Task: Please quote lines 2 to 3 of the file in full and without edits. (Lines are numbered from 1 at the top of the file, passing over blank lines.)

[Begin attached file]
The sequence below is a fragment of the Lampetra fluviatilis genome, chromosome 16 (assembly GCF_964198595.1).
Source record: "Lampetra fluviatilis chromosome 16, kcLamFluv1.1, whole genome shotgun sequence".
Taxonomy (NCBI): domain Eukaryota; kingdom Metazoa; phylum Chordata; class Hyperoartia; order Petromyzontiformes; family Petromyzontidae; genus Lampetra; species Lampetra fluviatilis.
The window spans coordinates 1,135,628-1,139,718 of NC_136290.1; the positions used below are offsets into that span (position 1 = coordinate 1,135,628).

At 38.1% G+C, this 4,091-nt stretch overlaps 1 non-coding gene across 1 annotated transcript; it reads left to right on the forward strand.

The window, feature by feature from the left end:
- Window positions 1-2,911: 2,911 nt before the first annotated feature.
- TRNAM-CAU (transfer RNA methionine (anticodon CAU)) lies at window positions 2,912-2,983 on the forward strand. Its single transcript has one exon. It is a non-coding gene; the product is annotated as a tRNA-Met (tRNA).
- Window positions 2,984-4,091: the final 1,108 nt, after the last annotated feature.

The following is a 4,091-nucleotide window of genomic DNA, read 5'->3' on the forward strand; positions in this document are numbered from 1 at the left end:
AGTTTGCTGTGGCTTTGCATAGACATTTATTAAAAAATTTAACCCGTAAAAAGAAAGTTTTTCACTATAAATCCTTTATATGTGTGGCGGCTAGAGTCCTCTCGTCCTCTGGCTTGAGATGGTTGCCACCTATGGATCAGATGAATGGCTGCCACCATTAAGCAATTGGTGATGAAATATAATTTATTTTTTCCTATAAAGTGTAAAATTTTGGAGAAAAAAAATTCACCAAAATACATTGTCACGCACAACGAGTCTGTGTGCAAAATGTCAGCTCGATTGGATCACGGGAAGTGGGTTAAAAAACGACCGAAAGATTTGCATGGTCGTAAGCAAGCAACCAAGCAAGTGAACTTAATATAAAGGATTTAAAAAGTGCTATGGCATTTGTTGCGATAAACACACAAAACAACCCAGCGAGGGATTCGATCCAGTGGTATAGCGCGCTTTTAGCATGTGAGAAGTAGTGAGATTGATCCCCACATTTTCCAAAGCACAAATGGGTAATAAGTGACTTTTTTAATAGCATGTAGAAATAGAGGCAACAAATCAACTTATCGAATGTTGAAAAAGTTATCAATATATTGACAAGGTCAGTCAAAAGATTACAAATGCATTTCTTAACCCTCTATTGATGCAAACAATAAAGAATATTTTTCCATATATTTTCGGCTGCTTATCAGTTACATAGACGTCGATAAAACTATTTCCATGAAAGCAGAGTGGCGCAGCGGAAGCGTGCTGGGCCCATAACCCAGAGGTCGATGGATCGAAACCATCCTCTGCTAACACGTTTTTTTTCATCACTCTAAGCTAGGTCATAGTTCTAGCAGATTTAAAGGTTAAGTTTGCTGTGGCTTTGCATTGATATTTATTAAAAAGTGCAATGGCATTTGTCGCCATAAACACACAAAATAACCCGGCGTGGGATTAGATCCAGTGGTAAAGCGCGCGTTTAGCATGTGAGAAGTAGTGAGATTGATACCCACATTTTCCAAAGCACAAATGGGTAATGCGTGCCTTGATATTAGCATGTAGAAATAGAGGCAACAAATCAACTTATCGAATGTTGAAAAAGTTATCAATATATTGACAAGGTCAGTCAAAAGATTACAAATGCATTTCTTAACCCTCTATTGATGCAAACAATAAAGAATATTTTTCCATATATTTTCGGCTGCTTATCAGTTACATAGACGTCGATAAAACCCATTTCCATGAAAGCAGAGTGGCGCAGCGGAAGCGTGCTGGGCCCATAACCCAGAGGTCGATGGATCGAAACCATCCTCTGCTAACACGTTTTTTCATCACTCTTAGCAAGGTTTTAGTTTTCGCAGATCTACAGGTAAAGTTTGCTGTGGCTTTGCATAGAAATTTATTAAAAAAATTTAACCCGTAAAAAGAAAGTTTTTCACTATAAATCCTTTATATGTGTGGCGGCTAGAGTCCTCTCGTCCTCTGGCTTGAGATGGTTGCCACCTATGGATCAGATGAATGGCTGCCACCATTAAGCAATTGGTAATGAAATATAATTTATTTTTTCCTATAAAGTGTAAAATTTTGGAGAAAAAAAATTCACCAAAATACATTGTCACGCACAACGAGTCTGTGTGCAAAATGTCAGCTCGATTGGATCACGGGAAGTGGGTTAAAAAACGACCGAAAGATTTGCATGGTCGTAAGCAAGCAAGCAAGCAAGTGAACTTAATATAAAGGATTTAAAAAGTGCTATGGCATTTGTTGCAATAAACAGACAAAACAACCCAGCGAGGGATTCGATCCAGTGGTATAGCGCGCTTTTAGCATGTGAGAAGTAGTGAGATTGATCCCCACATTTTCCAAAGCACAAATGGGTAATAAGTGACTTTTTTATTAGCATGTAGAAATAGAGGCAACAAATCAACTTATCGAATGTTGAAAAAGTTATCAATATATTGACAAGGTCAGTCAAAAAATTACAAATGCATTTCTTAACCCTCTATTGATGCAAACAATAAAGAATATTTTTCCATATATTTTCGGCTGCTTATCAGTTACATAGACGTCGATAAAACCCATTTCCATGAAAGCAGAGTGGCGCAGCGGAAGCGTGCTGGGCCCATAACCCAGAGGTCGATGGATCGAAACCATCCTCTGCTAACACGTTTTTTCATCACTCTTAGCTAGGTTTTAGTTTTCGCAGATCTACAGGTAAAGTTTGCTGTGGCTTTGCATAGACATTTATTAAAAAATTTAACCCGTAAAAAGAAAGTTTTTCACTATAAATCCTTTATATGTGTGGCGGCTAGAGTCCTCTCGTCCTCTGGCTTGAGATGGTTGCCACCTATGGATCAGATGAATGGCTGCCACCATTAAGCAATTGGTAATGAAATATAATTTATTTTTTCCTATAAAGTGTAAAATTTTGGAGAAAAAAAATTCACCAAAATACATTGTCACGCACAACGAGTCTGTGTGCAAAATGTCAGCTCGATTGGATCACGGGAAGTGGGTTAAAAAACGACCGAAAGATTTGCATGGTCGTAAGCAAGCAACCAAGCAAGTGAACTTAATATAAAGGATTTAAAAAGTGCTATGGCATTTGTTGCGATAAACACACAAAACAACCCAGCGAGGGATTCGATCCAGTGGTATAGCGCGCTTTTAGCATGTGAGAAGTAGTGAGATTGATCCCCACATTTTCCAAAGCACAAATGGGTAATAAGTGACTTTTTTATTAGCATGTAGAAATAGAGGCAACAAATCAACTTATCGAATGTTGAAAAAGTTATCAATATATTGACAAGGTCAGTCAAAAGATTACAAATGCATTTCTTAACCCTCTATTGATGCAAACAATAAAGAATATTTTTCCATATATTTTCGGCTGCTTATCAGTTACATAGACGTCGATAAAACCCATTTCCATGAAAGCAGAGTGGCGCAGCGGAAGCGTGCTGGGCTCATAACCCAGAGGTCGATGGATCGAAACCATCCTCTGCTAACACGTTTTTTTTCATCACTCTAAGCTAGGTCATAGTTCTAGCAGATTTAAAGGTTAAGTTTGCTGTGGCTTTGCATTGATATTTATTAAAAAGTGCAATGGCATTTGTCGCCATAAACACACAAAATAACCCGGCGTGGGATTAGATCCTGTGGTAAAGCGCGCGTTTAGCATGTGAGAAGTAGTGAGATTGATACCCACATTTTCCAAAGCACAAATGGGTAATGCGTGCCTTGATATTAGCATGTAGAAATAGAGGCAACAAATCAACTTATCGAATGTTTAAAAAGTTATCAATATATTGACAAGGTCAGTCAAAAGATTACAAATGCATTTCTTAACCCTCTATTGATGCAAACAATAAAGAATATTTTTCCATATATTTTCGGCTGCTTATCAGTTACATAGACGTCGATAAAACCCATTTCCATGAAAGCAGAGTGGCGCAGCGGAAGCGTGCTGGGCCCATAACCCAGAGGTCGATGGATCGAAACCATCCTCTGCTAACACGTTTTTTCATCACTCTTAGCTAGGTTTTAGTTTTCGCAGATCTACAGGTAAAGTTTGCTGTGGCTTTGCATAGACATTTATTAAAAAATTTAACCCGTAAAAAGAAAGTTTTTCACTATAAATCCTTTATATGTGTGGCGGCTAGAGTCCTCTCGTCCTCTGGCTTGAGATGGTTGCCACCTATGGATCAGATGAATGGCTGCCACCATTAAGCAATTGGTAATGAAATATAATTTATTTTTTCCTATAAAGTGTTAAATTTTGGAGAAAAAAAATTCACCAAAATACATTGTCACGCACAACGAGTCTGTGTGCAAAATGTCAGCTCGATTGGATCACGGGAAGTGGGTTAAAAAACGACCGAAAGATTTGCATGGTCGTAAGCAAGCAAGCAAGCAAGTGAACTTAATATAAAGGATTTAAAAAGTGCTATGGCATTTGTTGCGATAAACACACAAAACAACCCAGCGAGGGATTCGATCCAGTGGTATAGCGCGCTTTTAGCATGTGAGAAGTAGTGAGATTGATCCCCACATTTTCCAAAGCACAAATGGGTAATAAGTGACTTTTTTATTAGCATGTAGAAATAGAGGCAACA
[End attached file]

Source record: "Lampetra fluviatilis chromosome 16, kcLamFluv1.1, whole genome shotgun sequence".
Taxonomy (NCBI): domain Eukaryota; kingdom Metazoa; phylum Chordata; class Hyperoartia; order Petromyzontiformes; family Petromyzontidae; genus Lampetra; species Lampetra fluviatilis.